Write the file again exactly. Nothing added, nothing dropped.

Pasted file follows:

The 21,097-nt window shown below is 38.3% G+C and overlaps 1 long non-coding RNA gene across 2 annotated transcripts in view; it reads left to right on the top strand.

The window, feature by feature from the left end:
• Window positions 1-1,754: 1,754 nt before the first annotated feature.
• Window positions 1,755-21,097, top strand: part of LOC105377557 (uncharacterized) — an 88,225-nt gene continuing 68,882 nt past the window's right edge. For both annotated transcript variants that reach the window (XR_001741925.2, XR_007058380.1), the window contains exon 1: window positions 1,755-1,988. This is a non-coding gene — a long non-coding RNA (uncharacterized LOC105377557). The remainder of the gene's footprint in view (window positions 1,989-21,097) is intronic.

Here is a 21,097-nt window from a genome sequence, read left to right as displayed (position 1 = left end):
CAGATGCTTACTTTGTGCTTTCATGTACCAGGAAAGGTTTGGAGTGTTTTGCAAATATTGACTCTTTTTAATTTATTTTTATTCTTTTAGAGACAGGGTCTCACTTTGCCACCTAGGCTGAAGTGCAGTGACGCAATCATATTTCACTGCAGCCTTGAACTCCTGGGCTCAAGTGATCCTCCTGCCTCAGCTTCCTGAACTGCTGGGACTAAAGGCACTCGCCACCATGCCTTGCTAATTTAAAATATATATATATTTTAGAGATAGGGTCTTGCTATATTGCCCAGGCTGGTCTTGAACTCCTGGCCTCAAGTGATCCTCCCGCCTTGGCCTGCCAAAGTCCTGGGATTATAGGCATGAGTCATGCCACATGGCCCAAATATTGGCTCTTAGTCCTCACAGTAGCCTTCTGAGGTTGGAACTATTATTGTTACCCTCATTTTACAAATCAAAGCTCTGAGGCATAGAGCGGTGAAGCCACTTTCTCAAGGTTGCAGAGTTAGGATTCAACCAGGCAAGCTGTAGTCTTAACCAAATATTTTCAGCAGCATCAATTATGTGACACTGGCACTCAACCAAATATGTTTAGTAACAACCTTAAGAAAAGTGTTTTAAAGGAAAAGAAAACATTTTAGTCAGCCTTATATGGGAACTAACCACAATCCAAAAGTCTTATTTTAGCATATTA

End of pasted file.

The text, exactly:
The 21,097-nt window shown below is 38.3% G+C and overlaps 1 long non-coding RNA gene across 2 annotated transcripts in view; it reads left to right on the top strand.

The window, feature by feature from the left end:
• Window positions 1-1,754: 1,754 nt before the first annotated feature.
• Window positions 1,755-21,097, top strand: part of LOC105377557 (uncharacterized) — an 88,225-nt gene continuing 68,882 nt past the window's right edge. For both annotated transcript variants that reach the window (XR_001741925.2, XR_007058380.1), the window contains exon 1: window positions 1,755-1,988. This is a non-coding gene — a long non-coding RNA (uncharacterized LOC105377557). The remainder of the gene's footprint in view (window positions 1,989-21,097) is intronic.

Here is a 21,097-nt window from a genome sequence, read left to right as displayed (position 1 = left end):
CAGATGCTTACTTTGTGCTTTCATGTACCAGGAAAGGTTTGGAGTGTTTTGCAAATATTGACTCTTTTTAATTTATTTTTATTCTTTTAGAGACAGGGTCTCACTTTGCCACCTAGGCTGAAGTGCAGTGACGCAATCATATTTCACTGCAGCCTTGAACTCCTGGGCTCAAGTGATCCTCCTGCCTCAGCTTCCTGAACTGCTGGGACTAAAGGCACTCGCCACCATGCCTTGCTAATTTAAAATATATATATATTTTAGAGATAGGGTCTTGCTATATTGCCCAGGCTGGTCTTGAACTCCTGGCCTCAAGTGATCCTCCCGCCTTGGCCTGCCAAAGTCCTGGGATTATAGGCATGAGTCATGCCACATGGCCCAAATATTGGCTCTTAGTCCTCACAGTAGCCTTCTGAGGTTGGAACTATTATTGTTACCCTCATTTTACAAATCAAAGCTCTGAGGCATAGAGCGGTGAAGCCACTTTCTCAAGGTTGCAGAGTTAGGATTCAACCAGGCAAGCTGTAGTCTTAACCAAATATTTTCAGCAGCATCAATTATGTGACACTGGCACTCAACCAAATATGTTTAGTAACAACCTTAAGAAAAGTGTTTTAAAGGAAAAGAAAACATTTTAGTCAGCCTTATATGGGAACTAACCACAATCCAAAAGTCTTATTTTAGCATATTA